Now let’s evaluate God’s options for answering Sam’s sincere but misguided prayer. But first, a caveat. I realize there are is a wide range of possible nuanced answers that God could give Sam. But for the sake of time and space, I think it’s fair to say that all the possible responses could be summarized as either leading Sam toward or away from Zorg, the purported Grand Mufti. For the sake of simplicity, I’ll refer to the former as a “Yes” answer and the latter as a “No” answer.
1. The “No” answer. Since there is no such thing as a true Grand Mufti of Korm, etc., etc., God would be perfectly justified in giving a simple, direct “No” answer in response to Sam’s sincere but misguided spoken prayer. The upside to this approach is that it’s the most honest and truthful. But there could be significant downsides to revealing the “truth” about the Grand Mufti to Sam. What if God knows that leading Sam away from the Grand Mufti would cause him to pursue a lifestyle that will ultimately bring great sadness to Sam, his family, and his friends? What if there are no other belief systems/religions/churches that can lead Sam to a better life? What if God knows that Sam’s rejection of the Grand Mufti could lead to his being shunned by his community, or imprisoned, or even killed? In short, giving a direct, honest “No” answer to Sam’s sincere but misguided spoken question may actually lead Sam farther away from what God knows to be the righteous unspoken prayer in Sam’s heart (i.e., to live a good life and be happy).
2. The “Yes” answer. God can choose to look past the erroneous assumptions in Sam’s spoken question and focus instead on the unspoken prayer in Sam’s heart, i.e., for God to show him the path toward a good and happy life. Assuming the Grand Mufti is a pretty good guy who dispenses a lot of pearls of wisdom, and there are no superior belief systems available to Sam, then giving Sam a “Yes” answer will point him to the path that is most likely to fulfill the righteous unspoken desires of his heart. The upside to this approach is that it seems more loving and merciful. I know I’d rather have God give me what I meant to ask for rather than responding to what I literally asked him. I don’t like the idea of a God who would lead me away from a path that he knows will fulfill the unspoken righteous desires of my heart because of technical errors in my spoken questions. But the downside is that a “Yes” answer will likely validate and reinforce erroneous, man-made concepts in Sam’s mind (i.e., it will cause him to believe there is actually such a thing as a true Grand Mufti, an Oracle of Yurt, etc.). In that respect, a “Yes” answer, although compassionate and merciful in a certain sense, could also be considered deceptive and misleading.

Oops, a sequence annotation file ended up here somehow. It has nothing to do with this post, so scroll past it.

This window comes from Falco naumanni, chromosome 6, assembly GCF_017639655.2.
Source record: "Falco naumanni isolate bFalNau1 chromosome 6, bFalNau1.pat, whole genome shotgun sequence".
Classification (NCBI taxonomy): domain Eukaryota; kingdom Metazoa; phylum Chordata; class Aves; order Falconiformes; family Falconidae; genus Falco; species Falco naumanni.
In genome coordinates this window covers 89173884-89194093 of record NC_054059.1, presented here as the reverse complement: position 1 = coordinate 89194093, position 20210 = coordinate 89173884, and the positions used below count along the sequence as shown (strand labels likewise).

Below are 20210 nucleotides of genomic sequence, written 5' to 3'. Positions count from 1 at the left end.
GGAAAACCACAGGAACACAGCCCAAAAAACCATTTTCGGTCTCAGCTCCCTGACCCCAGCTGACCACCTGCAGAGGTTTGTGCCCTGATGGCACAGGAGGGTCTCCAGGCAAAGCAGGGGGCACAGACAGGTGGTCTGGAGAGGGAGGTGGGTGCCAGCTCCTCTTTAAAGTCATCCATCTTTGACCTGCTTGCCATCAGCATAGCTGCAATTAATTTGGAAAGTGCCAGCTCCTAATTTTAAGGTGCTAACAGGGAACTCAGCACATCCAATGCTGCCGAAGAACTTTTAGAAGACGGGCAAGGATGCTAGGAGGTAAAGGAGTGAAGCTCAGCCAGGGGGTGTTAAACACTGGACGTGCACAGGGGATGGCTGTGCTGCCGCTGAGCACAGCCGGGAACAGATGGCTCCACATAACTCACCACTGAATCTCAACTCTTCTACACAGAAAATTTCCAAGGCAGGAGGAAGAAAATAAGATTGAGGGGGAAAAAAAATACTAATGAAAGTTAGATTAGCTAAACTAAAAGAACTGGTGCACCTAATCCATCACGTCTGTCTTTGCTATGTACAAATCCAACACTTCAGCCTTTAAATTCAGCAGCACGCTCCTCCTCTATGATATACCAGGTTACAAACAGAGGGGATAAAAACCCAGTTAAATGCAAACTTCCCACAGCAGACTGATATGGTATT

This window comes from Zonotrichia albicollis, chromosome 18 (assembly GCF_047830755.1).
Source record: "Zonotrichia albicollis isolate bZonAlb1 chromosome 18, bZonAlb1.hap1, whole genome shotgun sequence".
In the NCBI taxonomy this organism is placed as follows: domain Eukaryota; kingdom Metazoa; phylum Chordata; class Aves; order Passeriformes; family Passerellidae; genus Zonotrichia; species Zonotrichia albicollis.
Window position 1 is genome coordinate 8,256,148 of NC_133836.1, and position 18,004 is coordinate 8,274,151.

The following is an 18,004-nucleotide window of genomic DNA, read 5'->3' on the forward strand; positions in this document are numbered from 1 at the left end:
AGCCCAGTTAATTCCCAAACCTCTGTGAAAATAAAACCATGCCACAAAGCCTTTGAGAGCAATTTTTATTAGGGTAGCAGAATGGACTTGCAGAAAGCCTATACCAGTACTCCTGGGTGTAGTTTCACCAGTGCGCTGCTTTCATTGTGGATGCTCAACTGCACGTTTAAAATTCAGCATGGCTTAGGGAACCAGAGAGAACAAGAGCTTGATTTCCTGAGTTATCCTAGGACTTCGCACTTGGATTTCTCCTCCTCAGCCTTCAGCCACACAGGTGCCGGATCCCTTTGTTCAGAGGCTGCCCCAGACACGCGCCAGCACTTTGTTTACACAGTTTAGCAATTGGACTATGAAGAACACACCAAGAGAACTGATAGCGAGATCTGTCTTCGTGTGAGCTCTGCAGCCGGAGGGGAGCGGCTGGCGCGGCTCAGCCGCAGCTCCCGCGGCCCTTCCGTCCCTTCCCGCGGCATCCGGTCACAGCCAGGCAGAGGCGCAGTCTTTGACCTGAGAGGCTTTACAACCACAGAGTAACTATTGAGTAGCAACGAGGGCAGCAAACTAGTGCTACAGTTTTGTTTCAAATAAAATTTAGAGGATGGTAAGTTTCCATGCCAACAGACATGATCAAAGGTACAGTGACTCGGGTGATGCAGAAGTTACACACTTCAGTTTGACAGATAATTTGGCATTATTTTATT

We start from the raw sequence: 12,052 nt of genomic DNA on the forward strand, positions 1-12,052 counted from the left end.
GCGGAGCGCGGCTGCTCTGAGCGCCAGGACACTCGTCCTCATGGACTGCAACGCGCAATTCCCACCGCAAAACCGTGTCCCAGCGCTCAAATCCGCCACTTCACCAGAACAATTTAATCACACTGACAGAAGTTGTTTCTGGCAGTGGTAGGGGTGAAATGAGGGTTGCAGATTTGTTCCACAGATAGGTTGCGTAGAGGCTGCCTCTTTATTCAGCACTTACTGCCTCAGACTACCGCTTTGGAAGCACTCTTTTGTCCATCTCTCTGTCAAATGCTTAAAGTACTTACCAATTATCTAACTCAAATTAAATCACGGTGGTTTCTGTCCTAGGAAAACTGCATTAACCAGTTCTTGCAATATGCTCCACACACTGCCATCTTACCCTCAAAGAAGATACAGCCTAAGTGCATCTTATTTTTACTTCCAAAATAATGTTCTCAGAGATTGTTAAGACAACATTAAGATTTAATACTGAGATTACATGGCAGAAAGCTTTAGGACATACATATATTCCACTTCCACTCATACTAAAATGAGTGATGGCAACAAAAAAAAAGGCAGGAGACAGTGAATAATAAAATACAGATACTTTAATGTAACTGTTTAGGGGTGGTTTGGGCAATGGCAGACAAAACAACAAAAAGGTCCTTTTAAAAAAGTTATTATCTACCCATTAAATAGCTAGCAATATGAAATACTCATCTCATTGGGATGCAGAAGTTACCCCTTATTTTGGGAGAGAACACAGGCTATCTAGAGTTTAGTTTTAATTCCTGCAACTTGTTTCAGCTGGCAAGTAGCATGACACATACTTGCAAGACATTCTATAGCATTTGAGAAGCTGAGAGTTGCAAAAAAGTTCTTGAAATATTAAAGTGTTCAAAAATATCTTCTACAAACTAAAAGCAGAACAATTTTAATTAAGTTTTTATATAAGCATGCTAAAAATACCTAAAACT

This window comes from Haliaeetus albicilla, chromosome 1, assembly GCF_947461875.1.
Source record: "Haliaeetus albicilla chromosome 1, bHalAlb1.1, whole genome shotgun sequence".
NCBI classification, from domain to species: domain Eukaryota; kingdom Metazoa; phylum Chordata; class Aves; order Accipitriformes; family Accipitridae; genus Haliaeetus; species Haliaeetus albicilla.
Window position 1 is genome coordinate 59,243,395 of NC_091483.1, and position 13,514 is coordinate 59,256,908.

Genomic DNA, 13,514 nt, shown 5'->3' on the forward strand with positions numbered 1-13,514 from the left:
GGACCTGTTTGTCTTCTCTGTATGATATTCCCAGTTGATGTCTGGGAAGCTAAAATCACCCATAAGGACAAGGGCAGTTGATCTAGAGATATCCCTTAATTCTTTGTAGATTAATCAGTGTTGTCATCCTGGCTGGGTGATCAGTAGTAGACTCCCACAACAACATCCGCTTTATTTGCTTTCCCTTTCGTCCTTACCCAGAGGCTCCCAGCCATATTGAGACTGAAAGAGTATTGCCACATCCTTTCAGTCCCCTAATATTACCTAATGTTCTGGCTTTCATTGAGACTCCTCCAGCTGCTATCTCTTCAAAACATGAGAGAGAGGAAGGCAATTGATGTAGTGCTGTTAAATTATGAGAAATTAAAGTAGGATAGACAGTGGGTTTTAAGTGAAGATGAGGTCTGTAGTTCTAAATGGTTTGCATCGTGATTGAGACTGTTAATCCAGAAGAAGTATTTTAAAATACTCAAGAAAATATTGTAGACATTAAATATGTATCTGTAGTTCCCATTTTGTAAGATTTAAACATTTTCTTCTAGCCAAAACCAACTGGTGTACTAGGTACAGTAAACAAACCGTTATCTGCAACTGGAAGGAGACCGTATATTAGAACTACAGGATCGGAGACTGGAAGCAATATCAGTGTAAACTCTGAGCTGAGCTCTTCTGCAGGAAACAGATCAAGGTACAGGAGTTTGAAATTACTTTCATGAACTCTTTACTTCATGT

To be clear, my purpose here is simply to illustrate how our flawed conceptions of reality may cause us to formulate flawed questions in our spoken prayers, which may present God with the dilemma of either (1) giving us technically “misleading” answers to our spoken prayers that paradoxically lead us closer to the unspoken prayers in our hearts, or (2) giving us “honest” answers to our spoken prayers that paradoxically may actually lead us away from the unspoken prayers in our hearts.
One final thought: substitute the words “Zorg” and “Grand Mufti of Korm” and “Zorma the Blessed” and the “Oracle of Yurt” with the names and official titles of the leaders, both past and present, of the various religions and churches in the world, along with their claims to authority. Might this dilemma help explain why the devout adherents to all the world’s different faiths all feel so strongly that God has confirmed their beliefs?